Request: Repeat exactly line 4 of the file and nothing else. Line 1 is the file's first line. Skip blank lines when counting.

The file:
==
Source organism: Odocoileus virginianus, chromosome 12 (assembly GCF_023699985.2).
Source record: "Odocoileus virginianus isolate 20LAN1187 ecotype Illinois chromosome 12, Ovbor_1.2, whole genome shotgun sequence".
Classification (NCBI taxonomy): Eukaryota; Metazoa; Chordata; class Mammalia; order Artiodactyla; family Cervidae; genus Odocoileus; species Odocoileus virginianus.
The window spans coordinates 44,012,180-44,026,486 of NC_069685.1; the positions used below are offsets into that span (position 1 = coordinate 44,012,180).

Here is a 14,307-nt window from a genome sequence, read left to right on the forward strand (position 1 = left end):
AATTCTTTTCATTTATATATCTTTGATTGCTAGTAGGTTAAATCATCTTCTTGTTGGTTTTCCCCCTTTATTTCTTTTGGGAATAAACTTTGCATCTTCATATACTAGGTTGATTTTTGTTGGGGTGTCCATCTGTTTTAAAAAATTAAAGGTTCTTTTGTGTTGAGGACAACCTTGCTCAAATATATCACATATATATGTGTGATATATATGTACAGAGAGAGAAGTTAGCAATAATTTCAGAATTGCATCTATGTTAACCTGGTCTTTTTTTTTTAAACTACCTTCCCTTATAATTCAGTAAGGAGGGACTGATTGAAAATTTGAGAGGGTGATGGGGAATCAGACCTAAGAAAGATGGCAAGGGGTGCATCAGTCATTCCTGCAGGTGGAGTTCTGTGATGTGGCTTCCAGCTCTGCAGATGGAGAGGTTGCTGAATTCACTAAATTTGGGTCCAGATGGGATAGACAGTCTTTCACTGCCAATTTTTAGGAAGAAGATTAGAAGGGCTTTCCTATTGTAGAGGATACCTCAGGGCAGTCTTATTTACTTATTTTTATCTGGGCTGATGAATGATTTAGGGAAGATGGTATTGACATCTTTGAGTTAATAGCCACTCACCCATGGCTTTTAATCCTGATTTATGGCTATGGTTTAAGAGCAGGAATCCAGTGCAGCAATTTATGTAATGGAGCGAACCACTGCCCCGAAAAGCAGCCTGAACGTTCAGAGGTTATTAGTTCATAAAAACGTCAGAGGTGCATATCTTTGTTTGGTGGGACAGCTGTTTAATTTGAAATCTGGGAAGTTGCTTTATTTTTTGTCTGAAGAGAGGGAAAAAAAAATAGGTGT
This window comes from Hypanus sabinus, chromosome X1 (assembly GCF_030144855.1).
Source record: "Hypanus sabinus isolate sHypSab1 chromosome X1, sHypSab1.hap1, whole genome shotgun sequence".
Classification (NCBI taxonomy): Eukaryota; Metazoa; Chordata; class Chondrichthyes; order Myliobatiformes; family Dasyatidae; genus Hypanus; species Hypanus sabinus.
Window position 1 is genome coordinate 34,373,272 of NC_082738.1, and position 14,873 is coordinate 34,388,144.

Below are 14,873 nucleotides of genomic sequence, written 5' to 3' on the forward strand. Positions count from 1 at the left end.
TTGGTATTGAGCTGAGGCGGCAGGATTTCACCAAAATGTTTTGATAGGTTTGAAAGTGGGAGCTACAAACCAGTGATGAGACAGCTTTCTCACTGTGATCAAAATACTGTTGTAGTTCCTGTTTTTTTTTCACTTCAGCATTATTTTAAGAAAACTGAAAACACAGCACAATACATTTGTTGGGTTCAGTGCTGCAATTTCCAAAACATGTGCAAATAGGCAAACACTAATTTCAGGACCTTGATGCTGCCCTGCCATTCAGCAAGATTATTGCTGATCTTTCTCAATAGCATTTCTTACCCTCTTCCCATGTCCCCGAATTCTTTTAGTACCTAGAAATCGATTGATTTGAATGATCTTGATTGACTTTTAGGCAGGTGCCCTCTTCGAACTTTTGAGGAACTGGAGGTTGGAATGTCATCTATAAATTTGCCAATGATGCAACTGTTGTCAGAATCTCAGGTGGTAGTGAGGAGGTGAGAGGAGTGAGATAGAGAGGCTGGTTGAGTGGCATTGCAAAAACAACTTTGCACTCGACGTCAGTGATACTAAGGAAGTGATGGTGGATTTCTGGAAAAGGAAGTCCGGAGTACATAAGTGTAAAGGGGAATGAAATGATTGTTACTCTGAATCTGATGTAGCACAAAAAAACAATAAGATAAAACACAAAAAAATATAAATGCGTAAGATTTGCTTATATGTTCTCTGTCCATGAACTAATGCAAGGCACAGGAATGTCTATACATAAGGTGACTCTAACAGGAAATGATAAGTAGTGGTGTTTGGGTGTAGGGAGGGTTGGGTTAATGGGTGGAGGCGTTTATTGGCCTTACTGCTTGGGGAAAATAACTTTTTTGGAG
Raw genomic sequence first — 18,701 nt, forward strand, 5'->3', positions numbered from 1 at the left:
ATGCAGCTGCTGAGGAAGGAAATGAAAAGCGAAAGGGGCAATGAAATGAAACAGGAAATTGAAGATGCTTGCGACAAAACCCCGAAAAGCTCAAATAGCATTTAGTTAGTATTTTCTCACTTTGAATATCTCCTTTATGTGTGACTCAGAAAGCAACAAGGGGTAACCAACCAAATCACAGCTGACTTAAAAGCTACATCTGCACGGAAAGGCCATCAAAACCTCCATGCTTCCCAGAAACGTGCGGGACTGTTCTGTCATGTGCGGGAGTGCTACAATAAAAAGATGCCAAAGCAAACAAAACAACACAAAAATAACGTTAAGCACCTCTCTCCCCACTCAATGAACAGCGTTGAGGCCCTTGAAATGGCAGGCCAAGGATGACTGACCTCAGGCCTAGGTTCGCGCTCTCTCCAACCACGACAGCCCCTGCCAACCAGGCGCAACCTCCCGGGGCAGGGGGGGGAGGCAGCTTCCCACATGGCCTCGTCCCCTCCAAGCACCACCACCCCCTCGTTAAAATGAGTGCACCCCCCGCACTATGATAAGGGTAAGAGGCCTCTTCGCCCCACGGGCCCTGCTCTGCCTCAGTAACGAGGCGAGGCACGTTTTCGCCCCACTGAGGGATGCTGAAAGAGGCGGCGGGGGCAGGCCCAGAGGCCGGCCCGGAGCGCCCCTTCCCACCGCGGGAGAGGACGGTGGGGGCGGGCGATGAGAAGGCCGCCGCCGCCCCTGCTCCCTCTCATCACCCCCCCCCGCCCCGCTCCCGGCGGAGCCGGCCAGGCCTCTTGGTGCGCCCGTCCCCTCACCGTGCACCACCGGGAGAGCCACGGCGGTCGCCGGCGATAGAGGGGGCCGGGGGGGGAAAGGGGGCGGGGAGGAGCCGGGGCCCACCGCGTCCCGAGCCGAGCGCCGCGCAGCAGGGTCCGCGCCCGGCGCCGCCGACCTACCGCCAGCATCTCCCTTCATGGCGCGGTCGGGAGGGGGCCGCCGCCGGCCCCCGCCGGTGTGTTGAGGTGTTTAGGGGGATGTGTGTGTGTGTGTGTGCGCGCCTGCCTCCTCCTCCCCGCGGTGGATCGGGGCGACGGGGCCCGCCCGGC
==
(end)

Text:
The window spans coordinates 44,012,180-44,026,486 of NC_069685.1; the positions used below are offsets into that span (position 1 = coordinate 44,012,180).